To coincide with the US Bureau of Labor Statistics release of the May 2016 Employment Situation I updated my analysis on the pay characteristics of the net job creation in the US labour market – see Bias toward low-wage job creation in the US continues. The overwhelming finding was that the jobs lost in low-pay sectors in the downturn have more than been offset by jobs added in these sectors in the upturn. However, the massive number of jobs lost in above-average paying sectors have not yet been recovered in the upturn and do not look like being so, given the labour market is slowing again. In other words there is a bias in employment generation towards sectors that on average pay below average weekly earnings. In the last 12 months, 86 per cent of the net jobs added in the Australian labour market have been part-time and underemployment has risen, suggesting a rise in casual work as well. Further analysis in this blog reveals that this accelerated trend towards part-time employment creation has been accompanied by a disproportionate shift towards low-pay employment (and below-average employment in general). The shifts over the last 6 months, in particular, towards below-average employment has been alarming. So come on down to Australia as our politicians take us on a race to the bottom in the part-time nation with low-pay, that barely grows at all. We are a very stupid nation supporting the policy structures that deliver this poverty of outcomes.
Today, I was (perhaps) going to discuss the Federal coalition’s so-called budget costings, which they have released this afternoon a day and a half before the federal election is held. The major policy proposals are not costed and the whole exercise makes a mockery of their claims to transparency. The Coalition hired three so-called experts to validate the “costings” (after the debacle in the last election when their were major mistakes in the arithmetic revealed) and those characters should be ashamed of themselves for giving their imprimatur to such a shoddy process. Even from the pittance of information they have released it is clear they do not understand the macroeconomic reality and will damage overall growth. So that is all I intend to say about that matter. But in the last few days I have done a few media interviews (radio) on an article that appeared in the local Fairfax press, but was originally published in the Strike! Magazine as – On the Phenomenon of Bullshit Jobs by LSE anthropologist, David Graeber. The title in the local article had changed to “nonsense jobs” – a sign of the conservatism of our press. The interviews I did were interesting because the article brings together a number of strands that further expose the weakness of the economic theory taught to students in most universities. That is much more interesting to write about here than the tawdry realities of Australian politics at present which can be described as indecent ignorance.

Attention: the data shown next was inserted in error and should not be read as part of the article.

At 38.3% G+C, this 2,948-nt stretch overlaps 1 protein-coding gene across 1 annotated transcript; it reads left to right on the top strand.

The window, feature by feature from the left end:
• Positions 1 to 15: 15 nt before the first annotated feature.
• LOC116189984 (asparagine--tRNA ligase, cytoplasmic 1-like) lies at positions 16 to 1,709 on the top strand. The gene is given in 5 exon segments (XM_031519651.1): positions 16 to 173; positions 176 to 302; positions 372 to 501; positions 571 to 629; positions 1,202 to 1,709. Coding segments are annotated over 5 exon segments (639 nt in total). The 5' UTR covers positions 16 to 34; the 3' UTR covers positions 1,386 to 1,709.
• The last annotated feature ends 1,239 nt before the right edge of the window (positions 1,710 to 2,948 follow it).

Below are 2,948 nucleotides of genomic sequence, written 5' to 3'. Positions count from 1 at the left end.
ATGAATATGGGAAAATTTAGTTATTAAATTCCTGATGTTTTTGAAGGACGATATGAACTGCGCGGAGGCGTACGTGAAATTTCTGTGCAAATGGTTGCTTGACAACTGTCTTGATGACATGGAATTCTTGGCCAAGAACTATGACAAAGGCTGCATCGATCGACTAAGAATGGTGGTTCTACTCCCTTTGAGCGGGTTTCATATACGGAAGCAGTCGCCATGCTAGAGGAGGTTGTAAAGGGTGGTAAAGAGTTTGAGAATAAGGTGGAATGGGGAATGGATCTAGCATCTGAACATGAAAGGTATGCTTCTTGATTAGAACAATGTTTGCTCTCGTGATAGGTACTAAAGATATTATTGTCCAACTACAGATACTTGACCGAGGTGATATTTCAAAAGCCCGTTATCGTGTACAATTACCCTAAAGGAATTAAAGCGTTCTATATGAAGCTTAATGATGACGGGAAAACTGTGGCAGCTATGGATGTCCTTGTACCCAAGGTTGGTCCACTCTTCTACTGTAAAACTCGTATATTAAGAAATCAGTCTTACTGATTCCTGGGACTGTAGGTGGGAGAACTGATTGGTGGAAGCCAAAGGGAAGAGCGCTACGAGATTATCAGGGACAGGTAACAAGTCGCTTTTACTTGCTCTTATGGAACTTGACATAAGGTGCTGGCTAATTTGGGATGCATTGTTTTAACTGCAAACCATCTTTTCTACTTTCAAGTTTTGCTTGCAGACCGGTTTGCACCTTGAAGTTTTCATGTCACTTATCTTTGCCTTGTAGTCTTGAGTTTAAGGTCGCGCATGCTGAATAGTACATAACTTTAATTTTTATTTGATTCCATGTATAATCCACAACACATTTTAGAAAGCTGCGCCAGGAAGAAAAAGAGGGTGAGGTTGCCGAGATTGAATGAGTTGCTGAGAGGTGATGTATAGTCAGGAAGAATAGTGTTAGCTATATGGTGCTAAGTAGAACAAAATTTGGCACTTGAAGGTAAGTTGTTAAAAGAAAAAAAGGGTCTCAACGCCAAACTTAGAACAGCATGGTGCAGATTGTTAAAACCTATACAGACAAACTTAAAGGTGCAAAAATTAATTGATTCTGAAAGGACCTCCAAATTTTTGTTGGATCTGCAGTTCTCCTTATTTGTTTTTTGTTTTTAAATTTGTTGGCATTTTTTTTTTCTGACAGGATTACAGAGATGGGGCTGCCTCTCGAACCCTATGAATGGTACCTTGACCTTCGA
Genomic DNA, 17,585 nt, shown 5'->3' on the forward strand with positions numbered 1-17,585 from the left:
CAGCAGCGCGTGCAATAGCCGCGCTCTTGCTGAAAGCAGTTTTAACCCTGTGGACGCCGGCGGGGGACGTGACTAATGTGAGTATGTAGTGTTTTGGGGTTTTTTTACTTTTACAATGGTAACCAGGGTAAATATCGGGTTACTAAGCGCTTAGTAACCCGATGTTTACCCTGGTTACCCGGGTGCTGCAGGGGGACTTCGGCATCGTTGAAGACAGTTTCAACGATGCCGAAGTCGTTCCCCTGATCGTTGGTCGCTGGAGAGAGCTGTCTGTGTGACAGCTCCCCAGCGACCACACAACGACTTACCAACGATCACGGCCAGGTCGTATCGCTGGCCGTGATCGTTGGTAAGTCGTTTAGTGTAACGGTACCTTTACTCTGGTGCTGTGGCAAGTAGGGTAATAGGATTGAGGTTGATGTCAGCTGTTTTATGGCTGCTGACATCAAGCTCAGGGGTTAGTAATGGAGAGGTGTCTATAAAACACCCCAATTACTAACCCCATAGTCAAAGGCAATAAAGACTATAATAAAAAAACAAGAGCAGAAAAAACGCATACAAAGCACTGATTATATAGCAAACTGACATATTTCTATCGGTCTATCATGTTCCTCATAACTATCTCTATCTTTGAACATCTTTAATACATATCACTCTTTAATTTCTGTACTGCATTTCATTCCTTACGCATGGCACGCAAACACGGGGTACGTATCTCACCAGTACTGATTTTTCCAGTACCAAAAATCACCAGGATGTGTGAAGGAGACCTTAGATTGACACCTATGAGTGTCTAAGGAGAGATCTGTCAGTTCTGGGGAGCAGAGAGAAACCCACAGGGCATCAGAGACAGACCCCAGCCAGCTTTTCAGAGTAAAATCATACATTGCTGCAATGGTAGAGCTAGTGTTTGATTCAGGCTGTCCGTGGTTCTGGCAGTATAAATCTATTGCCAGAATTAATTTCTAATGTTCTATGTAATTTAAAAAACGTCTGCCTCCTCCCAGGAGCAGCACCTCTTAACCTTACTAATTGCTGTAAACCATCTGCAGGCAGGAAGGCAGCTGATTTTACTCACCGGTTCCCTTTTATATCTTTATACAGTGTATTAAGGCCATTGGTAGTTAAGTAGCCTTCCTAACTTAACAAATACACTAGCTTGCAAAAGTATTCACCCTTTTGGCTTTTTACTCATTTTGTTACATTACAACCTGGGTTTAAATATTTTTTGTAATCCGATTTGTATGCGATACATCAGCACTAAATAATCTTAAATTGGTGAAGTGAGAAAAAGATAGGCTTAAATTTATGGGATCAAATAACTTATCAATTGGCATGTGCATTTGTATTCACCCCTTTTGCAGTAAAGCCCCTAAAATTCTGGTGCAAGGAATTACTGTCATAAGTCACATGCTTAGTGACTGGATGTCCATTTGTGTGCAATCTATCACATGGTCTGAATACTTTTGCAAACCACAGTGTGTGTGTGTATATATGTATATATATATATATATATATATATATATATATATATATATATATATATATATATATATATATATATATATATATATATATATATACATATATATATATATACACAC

I read an interesting study today from the Brookings Institute (published August 29, 2012) – Education, Job Openings, and Unemployment in Metropolitan America – which aims to provide US policy makers “with a better sense of the specific problems facing metropolitan labor markets”. The paper concludes that “the fall in demand for goods and services has played a stronger role in recent changes in unemployment” than so-called structural issues (skills mismatch etc). This is an important finding and runs counter to the trend that has emerged in the policy debate which suggests that governments are now powerless to resolve the persistently high unemployment. The simple fact is that governments have the capacity to dramatically reduce unemployment and provide opportunities to the least educated workers who are languishing at the back of the supply queue in a highly constrained labour market. The only thing stopping them is the ideological dislike or irrational hatred of direct public sector job creation. Meanwhile, the potential of millions of workers is wasted every day. Sheer madness!